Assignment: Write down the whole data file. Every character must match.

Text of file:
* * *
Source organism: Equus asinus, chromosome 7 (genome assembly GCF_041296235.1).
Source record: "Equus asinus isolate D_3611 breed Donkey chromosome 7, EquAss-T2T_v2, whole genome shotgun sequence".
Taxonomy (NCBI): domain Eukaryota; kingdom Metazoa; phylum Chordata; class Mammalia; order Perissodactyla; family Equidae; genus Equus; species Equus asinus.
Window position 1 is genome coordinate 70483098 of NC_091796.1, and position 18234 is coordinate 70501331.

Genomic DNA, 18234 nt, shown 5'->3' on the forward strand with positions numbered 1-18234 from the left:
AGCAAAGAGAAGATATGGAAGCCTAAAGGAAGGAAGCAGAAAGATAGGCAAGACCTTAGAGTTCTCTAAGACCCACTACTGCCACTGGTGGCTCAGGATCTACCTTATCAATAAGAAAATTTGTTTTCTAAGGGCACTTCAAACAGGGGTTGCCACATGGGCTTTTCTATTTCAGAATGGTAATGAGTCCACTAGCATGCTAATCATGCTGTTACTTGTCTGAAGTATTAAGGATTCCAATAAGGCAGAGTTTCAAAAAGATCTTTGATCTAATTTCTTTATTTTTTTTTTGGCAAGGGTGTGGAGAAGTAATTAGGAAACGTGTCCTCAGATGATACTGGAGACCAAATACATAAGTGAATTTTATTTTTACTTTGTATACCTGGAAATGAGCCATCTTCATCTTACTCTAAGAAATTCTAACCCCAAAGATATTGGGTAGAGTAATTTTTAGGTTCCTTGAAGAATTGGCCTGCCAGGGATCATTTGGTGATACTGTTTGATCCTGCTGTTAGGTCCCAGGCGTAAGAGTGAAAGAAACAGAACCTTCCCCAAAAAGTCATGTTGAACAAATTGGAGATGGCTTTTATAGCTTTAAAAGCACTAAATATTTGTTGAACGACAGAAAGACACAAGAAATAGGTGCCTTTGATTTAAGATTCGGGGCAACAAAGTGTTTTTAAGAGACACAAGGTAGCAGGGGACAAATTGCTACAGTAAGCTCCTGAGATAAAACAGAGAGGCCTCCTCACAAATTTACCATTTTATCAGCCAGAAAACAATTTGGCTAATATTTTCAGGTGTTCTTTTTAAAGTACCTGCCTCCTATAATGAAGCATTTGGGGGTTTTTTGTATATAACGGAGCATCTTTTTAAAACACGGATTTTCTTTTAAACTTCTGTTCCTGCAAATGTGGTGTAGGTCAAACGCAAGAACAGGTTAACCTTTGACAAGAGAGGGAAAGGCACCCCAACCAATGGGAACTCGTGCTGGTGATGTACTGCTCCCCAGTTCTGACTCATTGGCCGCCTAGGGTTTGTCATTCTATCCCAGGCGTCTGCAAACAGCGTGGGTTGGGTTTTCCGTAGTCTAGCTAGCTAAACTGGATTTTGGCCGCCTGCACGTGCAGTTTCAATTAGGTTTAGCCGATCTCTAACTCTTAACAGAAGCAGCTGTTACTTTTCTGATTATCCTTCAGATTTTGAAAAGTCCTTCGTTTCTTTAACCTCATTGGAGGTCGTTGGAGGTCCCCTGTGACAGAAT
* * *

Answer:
Source organism: Equus asinus, chromosome 7 (genome assembly GCF_041296235.1).
Source record: "Equus asinus isolate D_3611 breed Donkey chromosome 7, EquAss-T2T_v2, whole genome shotgun sequence".
Taxonomy (NCBI): domain Eukaryota; kingdom Metazoa; phylum Chordata; class Mammalia; order Perissodactyla; family Equidae; genus Equus; species Equus asinus.
Window position 1 is genome coordinate 70483098 of NC_091796.1, and position 18234 is coordinate 70501331.

Genomic DNA, 18234 nt, shown 5'->3' on the forward strand with positions numbered 1-18234 from the left:
AGCAAAGAGAAGATATGGAAGCCTAAAGGAAGGAAGCAGAAAGATAGGCAAGACCTTAGAGTTCTCTAAGACCCACTACTGCCACTGGTGGCTCAGGATCTACCTTATCAATAAGAAAATTTGTTTTCTAAGGGCACTTCAAACAGGGGTTGCCACATGGGCTTTTCTATTTCAGAATGGTAATGAGTCCACTAGCATGCTAATCATGCTGTTACTTGTCTGAAGTATTAAGGATTCCAATAAGGCAGAGTTTCAAAAAGATCTTTGATCTAATTTCTTTATTTTTTTTTTGGCAAGGGTGTGGAGAAGTAATTAGGAAACGTGTCCTCAGATGATACTGGAGACCAAATACATAAGTGAATTTTATTTTTACTTTGTATACCTGGAAATGAGCCATCTTCATCTTACTCTAAGAAATTCTAACCCCAAAGATATTGGGTAGAGTAATTTTTAGGTTCCTTGAAGAATTGGCCTGCCAGGGATCATTTGGTGATACTGTTTGATCCTGCTGTTAGGTCCCAGGCGTAAGAGTGAAAGAAACAGAACCTTCCCCAAAAAGTCATGTTGAACAAATTGGAGATGGCTTTTATAGCTTTAAAAGCACTAAATATTTGTTGAACGACAGAAAGACACAAGAAATAGGTGCCTTTGATTTAAGATTCGGGGCAACAAAGTGTTTTTAAGAGACACAAGGTAGCAGGGGACAAATTGCTACAGTAAGCTCCTGAGATAAAACAGAGAGGCCTCCTCACAAATTTACCATTTTATCAGCCAGAAAACAATTTGGCTAATATTTTCAGGTGTTCTTTTTAAAGTACCTGCCTCCTATAATGAAGCATTTGGGGGTTTTTTGTATATAACGGAGCATCTTTTTAAAACACGGATTTTCTTTTAAACTTCTGTTCCTGCAAATGTGGTGTAGGTCAAACGCAAGAACAGGTTAACCTTTGACAAGAGAGGGAAAGGCACCCCAACCAATGGGAACTCGTGCTGGTGATGTACTGCTCCCCAGTTCTGACTCATTGGCCGCCTAGGGTTTGTCATTCTATCCCAGGCGTCTGCAAACAGCGTGGGTTGGGTTTTCCGTAGTCTAGCTAGCTAAACTGGATTTTGGCCGCCTGCACGTGCAGTTTCAATTAGGTTTAGCCGATCTCTAACTCTTAACAGAAGCAGCTGTTACTTTTCTGATTATCCTTCAGATTTTGAAAAGTCCTTCGTTTCTTTAACCTCATTGGAGGTCGTTGGAGGTCCCCTGTGACAGAAT